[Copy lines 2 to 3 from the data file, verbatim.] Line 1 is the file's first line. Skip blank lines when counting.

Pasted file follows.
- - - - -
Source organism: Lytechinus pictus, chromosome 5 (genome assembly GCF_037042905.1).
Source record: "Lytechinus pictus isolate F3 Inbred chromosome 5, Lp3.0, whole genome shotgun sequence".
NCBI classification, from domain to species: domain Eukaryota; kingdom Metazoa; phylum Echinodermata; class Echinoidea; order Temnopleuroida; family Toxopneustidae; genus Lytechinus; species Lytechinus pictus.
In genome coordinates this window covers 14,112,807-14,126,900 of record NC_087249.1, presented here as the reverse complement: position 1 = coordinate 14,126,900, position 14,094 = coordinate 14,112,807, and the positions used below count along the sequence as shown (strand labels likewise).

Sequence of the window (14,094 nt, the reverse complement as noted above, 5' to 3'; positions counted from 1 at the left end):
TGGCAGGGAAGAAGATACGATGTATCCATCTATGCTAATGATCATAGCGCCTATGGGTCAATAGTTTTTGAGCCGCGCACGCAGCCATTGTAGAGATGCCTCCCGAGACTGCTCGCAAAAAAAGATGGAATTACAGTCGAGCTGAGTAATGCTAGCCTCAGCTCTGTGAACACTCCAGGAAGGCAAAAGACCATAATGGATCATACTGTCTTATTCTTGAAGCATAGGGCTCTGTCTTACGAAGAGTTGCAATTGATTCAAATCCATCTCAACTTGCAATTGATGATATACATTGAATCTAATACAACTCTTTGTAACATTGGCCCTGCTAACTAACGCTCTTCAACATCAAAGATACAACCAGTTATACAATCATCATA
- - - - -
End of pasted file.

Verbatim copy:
Source record: "Lytechinus pictus isolate F3 Inbred chromosome 5, Lp3.0, whole genome shotgun sequence".
NCBI classification, from domain to species: domain Eukaryota; kingdom Metazoa; phylum Echinodermata; class Echinoidea; order Temnopleuroida; family Toxopneustidae; genus Lytechinus; species Lytechinus pictus.